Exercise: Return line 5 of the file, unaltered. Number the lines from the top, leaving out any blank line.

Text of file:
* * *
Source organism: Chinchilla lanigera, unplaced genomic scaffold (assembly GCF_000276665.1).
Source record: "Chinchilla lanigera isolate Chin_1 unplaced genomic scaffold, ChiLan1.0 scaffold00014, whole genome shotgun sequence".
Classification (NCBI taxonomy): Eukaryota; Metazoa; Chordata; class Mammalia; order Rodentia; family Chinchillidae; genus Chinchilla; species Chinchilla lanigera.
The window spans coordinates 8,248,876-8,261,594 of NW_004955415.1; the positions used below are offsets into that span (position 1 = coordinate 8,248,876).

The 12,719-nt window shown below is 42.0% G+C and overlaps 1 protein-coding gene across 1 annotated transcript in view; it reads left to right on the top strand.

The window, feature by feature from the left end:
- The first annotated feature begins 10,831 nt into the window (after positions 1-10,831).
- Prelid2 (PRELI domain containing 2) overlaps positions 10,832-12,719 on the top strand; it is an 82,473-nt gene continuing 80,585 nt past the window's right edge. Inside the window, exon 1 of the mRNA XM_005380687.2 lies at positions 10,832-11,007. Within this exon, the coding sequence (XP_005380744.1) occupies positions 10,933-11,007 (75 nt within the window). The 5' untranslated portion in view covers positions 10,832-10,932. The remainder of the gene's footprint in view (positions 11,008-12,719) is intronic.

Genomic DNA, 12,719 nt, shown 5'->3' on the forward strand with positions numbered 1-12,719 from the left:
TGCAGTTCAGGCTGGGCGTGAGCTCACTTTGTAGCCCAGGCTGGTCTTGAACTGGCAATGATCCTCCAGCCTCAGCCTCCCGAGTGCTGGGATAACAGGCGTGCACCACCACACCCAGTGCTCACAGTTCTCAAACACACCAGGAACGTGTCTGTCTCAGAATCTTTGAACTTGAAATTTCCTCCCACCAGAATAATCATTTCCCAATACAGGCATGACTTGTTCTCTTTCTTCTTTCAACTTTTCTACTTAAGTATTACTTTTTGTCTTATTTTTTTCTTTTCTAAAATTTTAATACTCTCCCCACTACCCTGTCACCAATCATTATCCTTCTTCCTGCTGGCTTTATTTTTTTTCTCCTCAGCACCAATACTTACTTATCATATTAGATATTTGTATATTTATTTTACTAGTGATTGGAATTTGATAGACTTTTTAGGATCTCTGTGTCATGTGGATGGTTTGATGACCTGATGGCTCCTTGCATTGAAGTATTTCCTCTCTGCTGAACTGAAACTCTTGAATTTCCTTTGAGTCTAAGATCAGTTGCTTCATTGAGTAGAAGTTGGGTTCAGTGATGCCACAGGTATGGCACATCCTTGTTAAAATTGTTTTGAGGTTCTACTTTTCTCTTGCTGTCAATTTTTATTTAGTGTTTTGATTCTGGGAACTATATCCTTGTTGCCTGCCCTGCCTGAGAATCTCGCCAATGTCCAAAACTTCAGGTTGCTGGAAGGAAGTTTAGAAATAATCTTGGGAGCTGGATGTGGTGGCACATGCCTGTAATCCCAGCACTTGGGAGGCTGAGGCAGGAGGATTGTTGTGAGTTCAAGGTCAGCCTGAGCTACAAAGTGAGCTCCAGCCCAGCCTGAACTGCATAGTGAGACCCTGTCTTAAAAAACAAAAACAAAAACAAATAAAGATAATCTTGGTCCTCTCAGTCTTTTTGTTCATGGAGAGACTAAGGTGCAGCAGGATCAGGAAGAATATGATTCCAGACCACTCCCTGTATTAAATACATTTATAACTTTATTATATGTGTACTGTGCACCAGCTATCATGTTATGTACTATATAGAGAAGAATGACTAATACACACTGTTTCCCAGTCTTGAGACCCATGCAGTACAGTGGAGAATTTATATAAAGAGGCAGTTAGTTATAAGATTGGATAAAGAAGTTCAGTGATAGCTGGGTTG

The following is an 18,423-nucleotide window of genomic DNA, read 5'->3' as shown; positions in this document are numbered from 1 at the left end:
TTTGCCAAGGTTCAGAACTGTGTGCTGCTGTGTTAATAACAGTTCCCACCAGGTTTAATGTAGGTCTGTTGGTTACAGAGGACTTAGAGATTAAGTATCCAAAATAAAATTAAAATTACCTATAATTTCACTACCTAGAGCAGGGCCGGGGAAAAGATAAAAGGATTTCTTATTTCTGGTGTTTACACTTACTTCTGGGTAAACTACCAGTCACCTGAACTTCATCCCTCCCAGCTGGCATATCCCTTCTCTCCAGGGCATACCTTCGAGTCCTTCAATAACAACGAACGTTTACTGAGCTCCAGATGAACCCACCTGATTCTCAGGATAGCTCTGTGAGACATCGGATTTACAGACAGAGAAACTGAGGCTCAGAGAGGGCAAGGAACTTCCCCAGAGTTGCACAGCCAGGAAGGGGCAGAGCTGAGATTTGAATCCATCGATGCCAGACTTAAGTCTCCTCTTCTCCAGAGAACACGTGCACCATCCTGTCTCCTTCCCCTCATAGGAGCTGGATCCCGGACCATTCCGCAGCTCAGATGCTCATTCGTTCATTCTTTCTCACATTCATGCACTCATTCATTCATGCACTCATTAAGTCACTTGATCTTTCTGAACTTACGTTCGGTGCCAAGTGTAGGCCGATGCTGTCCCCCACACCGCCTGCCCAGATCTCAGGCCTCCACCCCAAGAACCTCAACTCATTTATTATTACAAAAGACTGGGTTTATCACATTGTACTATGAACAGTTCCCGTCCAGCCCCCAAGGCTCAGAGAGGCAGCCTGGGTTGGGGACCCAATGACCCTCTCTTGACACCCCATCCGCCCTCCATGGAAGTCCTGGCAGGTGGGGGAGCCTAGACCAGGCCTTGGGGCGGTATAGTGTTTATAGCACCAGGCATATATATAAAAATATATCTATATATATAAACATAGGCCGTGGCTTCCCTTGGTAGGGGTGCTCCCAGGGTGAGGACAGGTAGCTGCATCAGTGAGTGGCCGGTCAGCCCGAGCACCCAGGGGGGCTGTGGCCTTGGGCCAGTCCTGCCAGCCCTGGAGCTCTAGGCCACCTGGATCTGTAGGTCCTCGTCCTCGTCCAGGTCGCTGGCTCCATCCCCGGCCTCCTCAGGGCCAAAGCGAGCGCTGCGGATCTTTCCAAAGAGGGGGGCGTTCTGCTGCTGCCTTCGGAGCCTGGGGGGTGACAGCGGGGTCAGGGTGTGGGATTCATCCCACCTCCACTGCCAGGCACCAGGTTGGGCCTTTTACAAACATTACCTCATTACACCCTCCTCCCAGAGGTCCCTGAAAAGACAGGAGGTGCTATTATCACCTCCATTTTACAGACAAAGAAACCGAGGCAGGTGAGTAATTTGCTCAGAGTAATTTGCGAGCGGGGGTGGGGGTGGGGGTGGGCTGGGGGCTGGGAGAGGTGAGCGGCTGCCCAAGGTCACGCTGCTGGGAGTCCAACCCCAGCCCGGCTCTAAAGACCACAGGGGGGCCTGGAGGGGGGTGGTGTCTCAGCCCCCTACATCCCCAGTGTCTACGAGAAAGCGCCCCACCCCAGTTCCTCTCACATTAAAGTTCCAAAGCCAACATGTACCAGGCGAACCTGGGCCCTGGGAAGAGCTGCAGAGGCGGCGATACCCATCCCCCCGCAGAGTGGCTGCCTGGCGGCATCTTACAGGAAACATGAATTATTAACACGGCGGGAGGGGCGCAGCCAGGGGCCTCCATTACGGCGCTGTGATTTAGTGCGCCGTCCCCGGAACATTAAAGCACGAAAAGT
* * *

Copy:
The 12,719-nt window shown below is 42.0% G+C and overlaps 1 protein-coding gene across 1 annotated transcript in view; it reads left to right on the top strand.